February update

self-portrait walking in Little Portugal, Toronto

It’s been a busy time in these parts. Working on the short story I mentioned last post, working on a Canada Council grant (because why not), as well as working-working.

My day job has been affected by the economic downturn since about September of last year. September is typically a busier time for therapists — end of summer/vacation, anxiety about returning to school, etc — but for me it was the opposite. And it was more or less that way until January, where it continues to be patchy. This wouldn’t be as much of a problem if it weren’t that I have an office lease and a number of other regular professional expenses. I’m getting by ok enough, but the lack of predictability can be stressful. The thing I also remind myself of is that psychotherapists are typically downstream from whatever’s happening in society, so it’s no surprise the economic crunch that so many are experiencing now should visit my doorstep.

February was…fun? Keeping the momentum going from seeing Quebec band La Sécurité in late January at The Monarch here in town, earlier this month my partner and I hopped on a train to Montreal, where I haven’t been in nearly a decade, in order to see one of my favourite current acts, Sweeping Promises, play at La Sala Rossa (note: they are not Quebecois but hail from Kansas). I was not let down. Super-impressed with their energy and their songs translated to a live venue easily. Strangely, having heard all my adult life about how tame Toronto audiences can be, I was surprised to see the Montreal crowd’s energy was so restrained…and here I was, in my early 50s and one of the more enthusiastic people in the audience. Needless to say, it was great to be in Montreal and I was struck by how little damage the pandemic lockdowns did to their bars, restaurants and live venues. Otherwise, I pushed myself to get out and socialize more this month, which I’m thankful for, even though I’m a little more introverted than others, as it was good to connect with old and new friends.

If I do get some grant money I’d like to see about booking a return to the artist’s retreat run by the Pouch Cove Foundation in Newfoundland. It really is a stunning place. If I have a burning frustration with the airline oligopoly in this country it’s that it’s cheaper for me to fly to Las Vegas (3,619km) or Vancouver (3,359.km) than St. John’s (2,686km), and believe me I would take St. John’s any day over those and many other destinations (okay, only between the months of May and October).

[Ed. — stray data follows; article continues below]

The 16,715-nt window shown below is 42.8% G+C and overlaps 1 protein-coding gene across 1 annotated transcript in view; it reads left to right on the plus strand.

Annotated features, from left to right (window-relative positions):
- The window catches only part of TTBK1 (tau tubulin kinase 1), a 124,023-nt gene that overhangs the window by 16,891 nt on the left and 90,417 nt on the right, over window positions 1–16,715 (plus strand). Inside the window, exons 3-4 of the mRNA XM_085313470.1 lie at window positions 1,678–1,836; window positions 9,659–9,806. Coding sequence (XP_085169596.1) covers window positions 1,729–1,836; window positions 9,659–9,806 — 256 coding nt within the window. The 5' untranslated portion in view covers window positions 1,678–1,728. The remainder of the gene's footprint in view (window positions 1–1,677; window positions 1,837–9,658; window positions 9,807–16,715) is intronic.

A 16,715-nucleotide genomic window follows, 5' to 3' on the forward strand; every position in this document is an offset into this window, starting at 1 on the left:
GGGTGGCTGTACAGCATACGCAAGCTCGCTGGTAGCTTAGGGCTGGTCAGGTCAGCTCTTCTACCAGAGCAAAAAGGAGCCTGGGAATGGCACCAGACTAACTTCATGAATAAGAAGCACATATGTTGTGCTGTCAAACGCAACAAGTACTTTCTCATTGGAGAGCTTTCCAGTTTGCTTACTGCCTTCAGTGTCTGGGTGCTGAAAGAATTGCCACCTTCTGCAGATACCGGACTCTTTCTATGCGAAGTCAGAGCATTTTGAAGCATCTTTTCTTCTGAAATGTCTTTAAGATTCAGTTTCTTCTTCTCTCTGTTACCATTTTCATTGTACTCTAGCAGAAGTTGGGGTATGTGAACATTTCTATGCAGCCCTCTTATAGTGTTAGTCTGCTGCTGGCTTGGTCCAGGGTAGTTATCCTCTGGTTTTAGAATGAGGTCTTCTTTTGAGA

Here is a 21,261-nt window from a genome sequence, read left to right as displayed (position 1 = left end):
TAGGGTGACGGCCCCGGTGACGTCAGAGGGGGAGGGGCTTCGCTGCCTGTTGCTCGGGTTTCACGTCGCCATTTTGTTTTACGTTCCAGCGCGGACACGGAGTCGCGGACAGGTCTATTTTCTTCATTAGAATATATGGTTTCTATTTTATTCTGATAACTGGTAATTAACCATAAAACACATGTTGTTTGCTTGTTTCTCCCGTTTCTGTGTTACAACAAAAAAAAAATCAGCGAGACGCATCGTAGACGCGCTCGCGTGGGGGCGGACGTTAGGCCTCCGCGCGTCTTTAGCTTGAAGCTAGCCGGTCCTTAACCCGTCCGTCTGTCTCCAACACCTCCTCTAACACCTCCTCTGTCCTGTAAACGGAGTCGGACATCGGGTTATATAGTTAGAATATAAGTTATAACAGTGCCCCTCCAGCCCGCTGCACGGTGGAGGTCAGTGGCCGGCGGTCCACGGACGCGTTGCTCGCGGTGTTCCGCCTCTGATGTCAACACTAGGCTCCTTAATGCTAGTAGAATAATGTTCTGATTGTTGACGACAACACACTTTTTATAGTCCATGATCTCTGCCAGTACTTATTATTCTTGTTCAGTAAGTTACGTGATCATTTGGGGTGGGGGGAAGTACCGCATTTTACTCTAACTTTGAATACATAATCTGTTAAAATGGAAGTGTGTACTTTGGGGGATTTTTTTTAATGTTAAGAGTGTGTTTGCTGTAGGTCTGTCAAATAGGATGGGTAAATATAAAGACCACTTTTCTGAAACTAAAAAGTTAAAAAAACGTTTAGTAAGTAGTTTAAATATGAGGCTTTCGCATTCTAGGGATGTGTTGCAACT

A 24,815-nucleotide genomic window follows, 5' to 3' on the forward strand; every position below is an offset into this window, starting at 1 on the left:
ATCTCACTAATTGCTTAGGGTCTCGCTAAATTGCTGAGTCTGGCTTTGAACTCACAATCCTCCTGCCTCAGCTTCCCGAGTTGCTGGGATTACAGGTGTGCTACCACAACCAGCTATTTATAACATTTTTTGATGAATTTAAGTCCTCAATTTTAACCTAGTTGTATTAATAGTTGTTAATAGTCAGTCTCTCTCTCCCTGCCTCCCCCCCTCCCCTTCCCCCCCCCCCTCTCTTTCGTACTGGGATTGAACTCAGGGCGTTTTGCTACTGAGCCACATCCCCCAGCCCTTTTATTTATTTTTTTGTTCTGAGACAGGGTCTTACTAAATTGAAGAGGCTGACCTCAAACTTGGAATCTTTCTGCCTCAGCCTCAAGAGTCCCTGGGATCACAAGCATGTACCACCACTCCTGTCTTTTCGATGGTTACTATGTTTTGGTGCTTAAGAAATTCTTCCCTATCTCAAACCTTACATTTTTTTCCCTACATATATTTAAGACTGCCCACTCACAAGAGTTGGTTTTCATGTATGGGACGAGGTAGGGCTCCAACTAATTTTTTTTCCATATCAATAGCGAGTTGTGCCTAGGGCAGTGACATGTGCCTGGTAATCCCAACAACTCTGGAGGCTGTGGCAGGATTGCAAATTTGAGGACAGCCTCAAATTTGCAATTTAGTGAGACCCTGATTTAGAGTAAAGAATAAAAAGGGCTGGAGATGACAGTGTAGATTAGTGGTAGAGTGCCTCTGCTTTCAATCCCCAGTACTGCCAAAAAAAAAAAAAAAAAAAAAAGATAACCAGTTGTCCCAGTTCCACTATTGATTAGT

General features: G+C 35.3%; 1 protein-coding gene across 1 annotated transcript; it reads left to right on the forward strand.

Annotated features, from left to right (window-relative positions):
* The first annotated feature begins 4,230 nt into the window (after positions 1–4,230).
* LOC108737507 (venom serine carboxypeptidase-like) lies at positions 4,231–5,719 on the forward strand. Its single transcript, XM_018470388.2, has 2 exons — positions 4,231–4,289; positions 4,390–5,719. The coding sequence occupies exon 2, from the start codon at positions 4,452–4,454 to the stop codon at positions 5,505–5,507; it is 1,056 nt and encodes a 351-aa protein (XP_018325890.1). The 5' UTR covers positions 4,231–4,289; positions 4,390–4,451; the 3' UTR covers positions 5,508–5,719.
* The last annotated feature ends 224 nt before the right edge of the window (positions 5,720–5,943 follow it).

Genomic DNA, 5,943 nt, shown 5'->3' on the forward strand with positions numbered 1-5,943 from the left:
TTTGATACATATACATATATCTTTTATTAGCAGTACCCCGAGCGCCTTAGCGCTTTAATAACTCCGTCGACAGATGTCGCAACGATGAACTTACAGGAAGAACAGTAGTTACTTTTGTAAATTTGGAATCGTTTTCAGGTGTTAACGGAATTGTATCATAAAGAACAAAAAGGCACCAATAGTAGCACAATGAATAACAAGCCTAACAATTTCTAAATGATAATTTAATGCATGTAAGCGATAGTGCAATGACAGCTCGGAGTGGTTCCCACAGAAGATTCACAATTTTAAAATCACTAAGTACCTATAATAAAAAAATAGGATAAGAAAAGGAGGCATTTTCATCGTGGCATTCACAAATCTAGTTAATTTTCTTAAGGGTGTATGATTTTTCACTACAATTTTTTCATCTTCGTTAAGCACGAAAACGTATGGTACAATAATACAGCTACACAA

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January 2024

I hope this finds you well, dear reader. I’ve been doing a lot of writing lately, not all of it (entirely) creative, but writing nonetheless.

I’ve been working on a short story that I put off developing last year in order to get through the last pass of Book Three. What I love about the story is that it takes a familiar conceit — a group of people planning on robbing a store — and becomes something almost meta with the addition of being told as a comedy. Since letting humour take centre stage in Book Three, I’ve been more confident (and inspired) to let loose with it for as long as it needs expression. But boy is humour hard. I mean, humour’s always been hard, but especially when avoiding what’s called “punching down” (ie making sure the laughs aren’t at the expense of a person/group for what are typically classist/ableist/racist reasons). But guess what: if you want to produce at a high level of quality it’s going to take time and effort.

Last post, I talked about pushing a grant application out. One of my other writing projects this month has been –wait for it — working on another grant. A larger, privately funded one that is open beyond North America. Why? Well, for one thing: why not? And yet, I’ll be the first to admit it’s more complicated than this. I hate working on grant applications, which explains why I don’t exactly have an extra-thick dossier of them from the past. But I’ve done it enough to know that it’s a chore, and, because grants such as this (or, to be fair, Toronto/Ontario/Canada Arts Council grants) are often extremely competitive, what with shrinking investment in the arts, it sometimes feels as if I might’ve just as well put the time toward working on a manuscript instead. This time, however, I found that there can be something practical (even therapeutic) about answering questions which prompt you to explain your book. I don’t think it should be required that authors have meditated on the why of our writing ethos/project, but when we do, especially as part of an assignment, I think it can help sharpen one’s idea of what it is that we’re setting out to do. A book/author doesn’t need to have a mission, but…if they did, what would it be? And it doesn’t need to be lofty.

As I’ve said elsewhere, applying for grants makes you better at applying for grants. I might just take some of the material I was able to put together for this one and see whether I can apply it to couple of others, so that it doesn’t feel as if I’m re-making the wheel each time. It is a little stressful, however, because as I touched on earlier, there’s only a finite amount of writing time I have per-week, and I can’t make that pie bigger, so it’s about balancing grant work with the sort of creative writing that got me this far.

Stay warm and dry,

M

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Grants

It took someone on social media posting a reminder of an upcoming deadline for me to realize that I haven’t applied for a writer’s grant in the better part of three years. For anyone outside of publishing reading this, while there’s no obligation to do this (unless of course you’re depending upon writing for a living, in which case it pretty much would be an obligation), it can make life a lot less burdensome for those who want to be able to take time off work so that we might devote ourselves more thoroughly to our writing projects. Most of us secretly bend time and space to be able to spend a few hours here and there each week.